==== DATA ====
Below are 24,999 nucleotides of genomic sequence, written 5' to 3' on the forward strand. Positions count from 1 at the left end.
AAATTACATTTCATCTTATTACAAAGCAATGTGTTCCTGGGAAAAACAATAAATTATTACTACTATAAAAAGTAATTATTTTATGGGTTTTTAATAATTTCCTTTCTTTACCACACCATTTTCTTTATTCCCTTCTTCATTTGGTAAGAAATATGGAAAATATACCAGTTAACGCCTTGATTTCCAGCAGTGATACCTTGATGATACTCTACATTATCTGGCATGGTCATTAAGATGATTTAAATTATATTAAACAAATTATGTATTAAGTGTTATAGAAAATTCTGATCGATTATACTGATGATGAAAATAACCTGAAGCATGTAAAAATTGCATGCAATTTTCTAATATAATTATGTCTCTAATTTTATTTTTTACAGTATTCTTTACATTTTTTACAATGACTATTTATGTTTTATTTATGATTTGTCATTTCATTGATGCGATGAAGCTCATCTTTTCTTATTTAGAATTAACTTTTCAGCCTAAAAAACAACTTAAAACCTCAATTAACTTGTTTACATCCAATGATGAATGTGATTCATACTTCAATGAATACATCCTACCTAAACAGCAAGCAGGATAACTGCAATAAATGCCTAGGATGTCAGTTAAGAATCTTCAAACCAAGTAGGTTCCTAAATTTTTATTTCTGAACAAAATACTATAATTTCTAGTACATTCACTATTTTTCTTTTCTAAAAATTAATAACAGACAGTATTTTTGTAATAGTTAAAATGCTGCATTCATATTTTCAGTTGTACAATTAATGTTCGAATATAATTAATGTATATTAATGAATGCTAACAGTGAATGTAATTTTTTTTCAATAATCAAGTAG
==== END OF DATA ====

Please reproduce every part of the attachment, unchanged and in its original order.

Below are 24,999 nucleotides of genomic sequence, written 5' to 3' on the forward strand. Positions count from 1 at the left end.
AAATTACATTTCATCTTATTACAAAGCAATGTGTTCCTGGGAAAAACAATAAATTATTACTACTATAAAAAGTAATTATTTTATGGGTTTTTAATAATTTCCTTTCTTTACCACACCATTTTCTTTATTCCCTTCTTCATTTGGTAAGAAATATGGAAAATATACCAGTTAACGCCTTGATTTCCAGCAGTGATACCTTGATGATACTCTACATTATCTGGCATGGTCATTAAGATGATTTAAATTATATTAAACAAATTATGTATTAAGTGTTATAGAAAATTCTGATCGATTATACTGATGATGAAAATAACCTGAAGCATGTAAAAATTGCATGCAATTTTCTAATATAATTATGTCTCTAATTTTATTTTTTACAGTATTCTTTACATTTTTTACAATGACTATTTATGTTTTATTTATGATTTGTCATTTCATTGATGCGATGAAGCTCATCTTTTCTTATTTAGAATTAACTTTTCAGCCTAAAAAACAACTTAAAACCTCAATTAACTTGTTTACATCCAATGATGAATGTGATTCATACTTCAATGAATACATCCTACCTAAACAGCAAGCAGGATAACTGCAATAAATGCCTAGGATGTCAGTTAAGAATCTTCAAACCAAGTAGGTTCCTAAATTTTTATTTCTGAACAAAATACTATAATTTCTAGTACATTCACTATTTTTCTTTTCTAAAAATTAATAACAGACAGTATTTTTGTAATAGTTAAAATGCTGCATTCATATTTTCAGTTGTACAATTAATGTTCGAATATAATTAATGTATATTAATGAATGCTAACAGTGAATGTAATTTTTTTTCAATAATCAAGTAG